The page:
Friday, April 22, 2005

The Silence of the Grandfather

My grandfather was 85 when he died. That was about thirty years ago.

He came to the United States from Russia as a young man in the pre-revolution days. He escaped actually. He didn't see any future in being drafted into the Czar's army, especially as a Jew, so he left. He'd been arrested, as the story goes, for not showing up in response to his draft notice. He made the leap from the second floor of a police station and didn't stop running until he'd reached the new promised land, where milk and honey flowed and the streets were paved with gold. As far as I'm concerned dodging the draft in Czarist Russia was the best move he could have possibly made. Because of him, I got to grow up as an American, and you're damn right I appreciate it.

He met my grandmother here. They raised my father and his brother. After working for Ford for many years, he lost his job during the Depression and opened up a poultry store, which my grandparents ran until long after I was born. My parents used to take me there as a child. There were live chickens, ducks, and rabbits just waiting to be a part of your balanced dinner. The place smelled something awful, but I was always fascinated seeing the animals.

My grandmother died when I was around six or seven. My grandfather continued to live in the upper flat of the two-family house he'd owned for I-don't-know-how long. When he finally moved out, my father and I went over to help him pack and throw things out. I was probably eleven or twelve by this time. In the attic I scored an old Phantom Big-Little book, which has disappeared, and a 1917 edition of A PRINCESS OF MARS by Edgar Rice Burroughs. It's illustrated by Frank E. Schoonover. There are very moody, mysterious, black and white plates scattered throughout the book. I had to tape the cover on, so the book is being held together by masking tape thats almost 40 years old. I still treasure that book. The story is good too.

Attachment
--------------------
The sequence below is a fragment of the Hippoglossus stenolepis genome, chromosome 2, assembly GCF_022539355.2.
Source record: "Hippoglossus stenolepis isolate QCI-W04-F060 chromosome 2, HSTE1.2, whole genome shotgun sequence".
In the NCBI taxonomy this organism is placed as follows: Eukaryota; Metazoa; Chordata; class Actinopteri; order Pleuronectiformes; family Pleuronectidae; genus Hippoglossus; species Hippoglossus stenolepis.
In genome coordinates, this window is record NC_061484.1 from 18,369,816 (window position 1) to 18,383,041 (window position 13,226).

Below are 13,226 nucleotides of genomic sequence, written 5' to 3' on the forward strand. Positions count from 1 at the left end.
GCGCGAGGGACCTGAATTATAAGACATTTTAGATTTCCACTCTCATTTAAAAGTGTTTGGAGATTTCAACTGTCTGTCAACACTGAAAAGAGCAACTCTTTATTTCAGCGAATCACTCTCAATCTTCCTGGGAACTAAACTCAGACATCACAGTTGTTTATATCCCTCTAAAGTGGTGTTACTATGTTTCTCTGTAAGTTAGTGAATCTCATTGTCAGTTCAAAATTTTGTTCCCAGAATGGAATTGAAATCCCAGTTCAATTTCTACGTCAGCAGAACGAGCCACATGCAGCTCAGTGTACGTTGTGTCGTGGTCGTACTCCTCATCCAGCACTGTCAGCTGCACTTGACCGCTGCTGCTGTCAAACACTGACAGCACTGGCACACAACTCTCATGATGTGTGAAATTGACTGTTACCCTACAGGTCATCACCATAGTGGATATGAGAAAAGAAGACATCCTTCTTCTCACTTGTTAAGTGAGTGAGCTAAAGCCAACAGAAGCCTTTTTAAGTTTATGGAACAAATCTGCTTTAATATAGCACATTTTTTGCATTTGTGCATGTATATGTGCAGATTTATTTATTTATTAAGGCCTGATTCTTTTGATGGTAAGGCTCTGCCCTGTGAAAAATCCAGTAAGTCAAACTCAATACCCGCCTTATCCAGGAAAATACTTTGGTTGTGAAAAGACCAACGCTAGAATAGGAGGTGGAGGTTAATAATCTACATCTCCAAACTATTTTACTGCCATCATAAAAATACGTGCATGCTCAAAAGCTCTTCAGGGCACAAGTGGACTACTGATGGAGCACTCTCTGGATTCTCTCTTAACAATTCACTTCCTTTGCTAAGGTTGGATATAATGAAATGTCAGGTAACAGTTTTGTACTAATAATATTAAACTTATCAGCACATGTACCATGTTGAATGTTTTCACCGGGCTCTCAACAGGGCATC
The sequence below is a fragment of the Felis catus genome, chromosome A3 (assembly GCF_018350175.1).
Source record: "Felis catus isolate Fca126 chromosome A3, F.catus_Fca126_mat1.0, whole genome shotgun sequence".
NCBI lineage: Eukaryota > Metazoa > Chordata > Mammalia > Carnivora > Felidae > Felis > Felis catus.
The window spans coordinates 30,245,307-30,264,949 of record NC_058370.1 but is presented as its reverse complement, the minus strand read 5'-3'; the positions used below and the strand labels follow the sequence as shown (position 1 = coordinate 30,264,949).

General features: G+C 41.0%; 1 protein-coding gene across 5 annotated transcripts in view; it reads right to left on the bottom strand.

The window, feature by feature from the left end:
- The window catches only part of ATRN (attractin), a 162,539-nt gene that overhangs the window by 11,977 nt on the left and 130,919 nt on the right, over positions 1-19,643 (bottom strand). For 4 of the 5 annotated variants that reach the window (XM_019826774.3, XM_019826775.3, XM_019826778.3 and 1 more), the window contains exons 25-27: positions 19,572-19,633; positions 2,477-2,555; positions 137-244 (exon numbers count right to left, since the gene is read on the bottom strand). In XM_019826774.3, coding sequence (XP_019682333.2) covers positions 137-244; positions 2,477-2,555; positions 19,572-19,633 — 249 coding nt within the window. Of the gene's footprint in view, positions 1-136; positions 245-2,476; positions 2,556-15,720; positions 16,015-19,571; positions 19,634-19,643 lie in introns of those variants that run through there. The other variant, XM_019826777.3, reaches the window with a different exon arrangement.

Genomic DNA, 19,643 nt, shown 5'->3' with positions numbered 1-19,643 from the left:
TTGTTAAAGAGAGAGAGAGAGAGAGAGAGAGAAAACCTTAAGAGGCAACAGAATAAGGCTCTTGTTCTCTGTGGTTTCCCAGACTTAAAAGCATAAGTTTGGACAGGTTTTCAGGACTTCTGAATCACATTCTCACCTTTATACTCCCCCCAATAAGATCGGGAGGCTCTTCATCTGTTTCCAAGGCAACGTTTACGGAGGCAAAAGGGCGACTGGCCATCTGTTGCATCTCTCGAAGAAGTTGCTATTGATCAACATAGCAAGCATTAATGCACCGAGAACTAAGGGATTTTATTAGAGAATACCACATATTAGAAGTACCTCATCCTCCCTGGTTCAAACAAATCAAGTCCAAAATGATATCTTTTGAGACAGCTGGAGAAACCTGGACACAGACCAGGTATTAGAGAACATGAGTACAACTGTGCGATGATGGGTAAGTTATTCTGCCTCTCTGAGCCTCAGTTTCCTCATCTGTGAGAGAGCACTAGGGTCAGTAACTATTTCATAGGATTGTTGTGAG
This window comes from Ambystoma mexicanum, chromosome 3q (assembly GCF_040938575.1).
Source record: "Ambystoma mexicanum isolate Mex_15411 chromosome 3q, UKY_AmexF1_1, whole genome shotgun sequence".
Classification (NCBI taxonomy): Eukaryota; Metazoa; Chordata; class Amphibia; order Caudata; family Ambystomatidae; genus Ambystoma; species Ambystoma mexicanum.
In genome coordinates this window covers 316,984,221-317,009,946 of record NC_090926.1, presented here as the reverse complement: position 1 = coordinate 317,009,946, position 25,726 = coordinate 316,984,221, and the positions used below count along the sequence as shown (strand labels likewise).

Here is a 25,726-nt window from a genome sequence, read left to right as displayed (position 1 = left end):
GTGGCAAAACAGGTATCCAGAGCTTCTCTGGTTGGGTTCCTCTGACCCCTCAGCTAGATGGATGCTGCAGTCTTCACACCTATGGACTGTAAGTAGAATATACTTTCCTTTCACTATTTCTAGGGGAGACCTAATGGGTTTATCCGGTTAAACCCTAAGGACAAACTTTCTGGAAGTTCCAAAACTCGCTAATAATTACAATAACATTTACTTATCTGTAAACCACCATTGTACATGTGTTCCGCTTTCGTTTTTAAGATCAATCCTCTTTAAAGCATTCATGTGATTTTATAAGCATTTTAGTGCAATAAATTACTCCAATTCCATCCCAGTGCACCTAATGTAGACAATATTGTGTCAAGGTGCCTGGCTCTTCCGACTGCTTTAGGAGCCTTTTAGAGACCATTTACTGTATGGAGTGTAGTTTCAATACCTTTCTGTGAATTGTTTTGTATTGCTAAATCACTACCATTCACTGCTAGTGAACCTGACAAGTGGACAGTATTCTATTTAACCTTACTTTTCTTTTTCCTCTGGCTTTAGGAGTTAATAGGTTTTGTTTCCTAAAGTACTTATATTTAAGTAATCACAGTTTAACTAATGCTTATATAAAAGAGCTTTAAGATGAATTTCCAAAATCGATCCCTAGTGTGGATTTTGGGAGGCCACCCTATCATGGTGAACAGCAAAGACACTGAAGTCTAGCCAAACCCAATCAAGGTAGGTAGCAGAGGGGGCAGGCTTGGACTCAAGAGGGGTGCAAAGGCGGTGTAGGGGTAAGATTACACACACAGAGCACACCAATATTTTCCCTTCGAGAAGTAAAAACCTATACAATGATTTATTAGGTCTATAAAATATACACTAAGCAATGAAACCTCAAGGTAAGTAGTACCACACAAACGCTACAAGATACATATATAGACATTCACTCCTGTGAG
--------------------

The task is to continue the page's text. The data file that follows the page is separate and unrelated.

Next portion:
My grandfather moved in with my aunt and uncle and lived there for about ten years until he went into the hospital to die. Every Friday he came over to our house. My mother always made chicken and chicken soup and he always brought us (my siblings and me) Hershey Bars. We were little enough so that he played with us. I don't remember exactly what we played, but Fridays were always good because Grandpa was over. I still have old super-8 movies of my youngest sister at four years old riding and dancing around the basement on his shoulders. He must have been 80 years old at the time. On every visit he took a one mile walk to the local mall, hang out for a while and then walk back. One day my sister tried to go with him. I think she made it a few blocks before she turned back. He followed to make sure she got back OK. He still walked in the hospital as cancer was killing him. He'd stroll up and down the halls pushing his IV stand along. He was the talk of the ward.

My grandfather was a very quiet man. So is my father. So was my uncle. So am I. It's been remarked how we all married women who were the opposite.

As a teenager I still enjoyed his visits. We didn't talk much, but I still liked having him there. I paid less attention to him than I did when I was younger, but I always went with my father to take him home at night. The three of us all sat in the front seat with me in the middle, and that was fine with me.



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